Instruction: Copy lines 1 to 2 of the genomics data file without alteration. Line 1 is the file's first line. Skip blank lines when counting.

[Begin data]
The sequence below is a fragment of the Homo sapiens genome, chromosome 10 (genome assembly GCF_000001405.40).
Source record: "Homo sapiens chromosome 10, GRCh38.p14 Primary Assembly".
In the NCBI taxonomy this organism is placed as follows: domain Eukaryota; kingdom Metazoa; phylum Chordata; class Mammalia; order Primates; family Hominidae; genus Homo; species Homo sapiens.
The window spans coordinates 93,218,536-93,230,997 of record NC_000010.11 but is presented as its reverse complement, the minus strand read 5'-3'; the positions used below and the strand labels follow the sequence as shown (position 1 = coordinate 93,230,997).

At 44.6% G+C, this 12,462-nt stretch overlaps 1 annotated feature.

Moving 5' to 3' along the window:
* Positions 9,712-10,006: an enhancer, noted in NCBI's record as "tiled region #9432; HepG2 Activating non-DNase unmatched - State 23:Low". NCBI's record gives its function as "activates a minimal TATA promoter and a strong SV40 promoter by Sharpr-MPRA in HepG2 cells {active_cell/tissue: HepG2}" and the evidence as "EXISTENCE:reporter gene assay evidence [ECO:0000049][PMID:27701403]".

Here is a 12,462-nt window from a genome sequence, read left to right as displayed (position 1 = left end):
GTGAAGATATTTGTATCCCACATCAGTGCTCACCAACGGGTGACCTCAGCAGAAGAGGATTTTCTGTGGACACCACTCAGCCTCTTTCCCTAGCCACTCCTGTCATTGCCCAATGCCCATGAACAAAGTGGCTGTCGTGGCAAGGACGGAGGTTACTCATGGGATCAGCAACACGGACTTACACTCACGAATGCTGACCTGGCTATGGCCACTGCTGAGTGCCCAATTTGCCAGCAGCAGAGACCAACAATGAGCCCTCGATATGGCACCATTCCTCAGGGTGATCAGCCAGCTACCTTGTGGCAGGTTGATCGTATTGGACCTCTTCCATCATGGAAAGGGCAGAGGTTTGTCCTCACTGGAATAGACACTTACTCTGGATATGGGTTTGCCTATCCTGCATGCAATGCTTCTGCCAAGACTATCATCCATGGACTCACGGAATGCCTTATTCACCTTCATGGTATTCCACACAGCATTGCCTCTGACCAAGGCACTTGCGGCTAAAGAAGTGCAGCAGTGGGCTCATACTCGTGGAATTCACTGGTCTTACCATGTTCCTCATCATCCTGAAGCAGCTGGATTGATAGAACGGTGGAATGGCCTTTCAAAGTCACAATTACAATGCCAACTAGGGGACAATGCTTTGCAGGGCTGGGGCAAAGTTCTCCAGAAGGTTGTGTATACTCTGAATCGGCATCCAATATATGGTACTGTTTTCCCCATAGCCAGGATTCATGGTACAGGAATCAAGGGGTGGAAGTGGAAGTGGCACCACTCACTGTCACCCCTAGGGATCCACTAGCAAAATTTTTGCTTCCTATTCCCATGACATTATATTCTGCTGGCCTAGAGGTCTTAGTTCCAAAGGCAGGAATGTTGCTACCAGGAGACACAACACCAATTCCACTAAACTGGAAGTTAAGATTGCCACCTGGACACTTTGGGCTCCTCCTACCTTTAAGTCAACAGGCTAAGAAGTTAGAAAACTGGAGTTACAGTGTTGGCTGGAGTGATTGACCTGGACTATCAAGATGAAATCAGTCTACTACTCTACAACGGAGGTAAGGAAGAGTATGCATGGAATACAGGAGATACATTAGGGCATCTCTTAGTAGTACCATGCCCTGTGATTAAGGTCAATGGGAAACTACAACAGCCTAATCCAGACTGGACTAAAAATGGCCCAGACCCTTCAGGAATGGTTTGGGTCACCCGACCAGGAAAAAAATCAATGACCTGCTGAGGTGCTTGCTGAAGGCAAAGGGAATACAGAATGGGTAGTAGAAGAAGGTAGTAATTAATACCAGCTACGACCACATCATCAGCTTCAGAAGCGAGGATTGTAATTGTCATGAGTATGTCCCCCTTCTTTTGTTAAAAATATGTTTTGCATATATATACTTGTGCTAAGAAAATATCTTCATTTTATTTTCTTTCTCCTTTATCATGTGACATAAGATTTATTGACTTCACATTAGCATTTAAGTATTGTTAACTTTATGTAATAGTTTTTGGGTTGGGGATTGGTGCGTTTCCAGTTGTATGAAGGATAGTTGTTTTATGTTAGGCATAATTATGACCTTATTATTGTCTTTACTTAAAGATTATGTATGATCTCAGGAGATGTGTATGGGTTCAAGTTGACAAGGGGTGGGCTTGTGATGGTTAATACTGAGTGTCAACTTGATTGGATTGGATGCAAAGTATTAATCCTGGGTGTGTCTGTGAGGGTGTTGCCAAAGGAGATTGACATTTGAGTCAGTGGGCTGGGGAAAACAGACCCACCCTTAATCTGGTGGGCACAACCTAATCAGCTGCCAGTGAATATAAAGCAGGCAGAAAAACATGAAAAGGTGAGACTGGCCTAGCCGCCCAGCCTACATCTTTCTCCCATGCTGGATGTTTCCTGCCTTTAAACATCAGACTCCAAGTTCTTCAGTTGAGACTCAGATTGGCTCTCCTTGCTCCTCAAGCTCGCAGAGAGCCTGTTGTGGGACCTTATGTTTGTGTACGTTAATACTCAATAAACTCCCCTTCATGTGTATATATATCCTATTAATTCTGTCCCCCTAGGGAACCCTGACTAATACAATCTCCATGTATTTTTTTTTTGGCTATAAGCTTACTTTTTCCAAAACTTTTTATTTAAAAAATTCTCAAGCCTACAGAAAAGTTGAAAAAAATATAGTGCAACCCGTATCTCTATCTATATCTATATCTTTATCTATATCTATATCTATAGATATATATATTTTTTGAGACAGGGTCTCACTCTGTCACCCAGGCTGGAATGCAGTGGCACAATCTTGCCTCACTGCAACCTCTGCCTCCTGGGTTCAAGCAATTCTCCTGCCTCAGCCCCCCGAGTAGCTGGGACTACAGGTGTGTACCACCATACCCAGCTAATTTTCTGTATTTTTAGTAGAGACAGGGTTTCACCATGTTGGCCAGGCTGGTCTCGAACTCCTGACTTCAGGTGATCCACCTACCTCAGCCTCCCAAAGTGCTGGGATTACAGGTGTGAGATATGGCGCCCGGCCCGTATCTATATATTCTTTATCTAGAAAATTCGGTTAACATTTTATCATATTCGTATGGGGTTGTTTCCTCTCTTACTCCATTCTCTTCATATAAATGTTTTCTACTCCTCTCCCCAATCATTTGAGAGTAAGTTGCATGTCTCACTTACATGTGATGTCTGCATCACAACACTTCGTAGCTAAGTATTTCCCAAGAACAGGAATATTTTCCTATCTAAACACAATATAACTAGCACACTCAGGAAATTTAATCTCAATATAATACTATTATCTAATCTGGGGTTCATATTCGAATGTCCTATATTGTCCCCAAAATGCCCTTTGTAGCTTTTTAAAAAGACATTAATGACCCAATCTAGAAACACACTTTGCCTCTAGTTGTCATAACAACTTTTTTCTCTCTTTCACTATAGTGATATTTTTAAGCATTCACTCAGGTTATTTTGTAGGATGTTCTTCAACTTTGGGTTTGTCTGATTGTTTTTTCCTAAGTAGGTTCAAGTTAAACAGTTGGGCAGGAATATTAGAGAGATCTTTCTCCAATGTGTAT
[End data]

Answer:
The sequence below is a fragment of the Homo sapiens genome, chromosome 10 (genome assembly GCF_000001405.40).
Source record: "Homo sapiens chromosome 10, GRCh38.p14 Primary Assembly".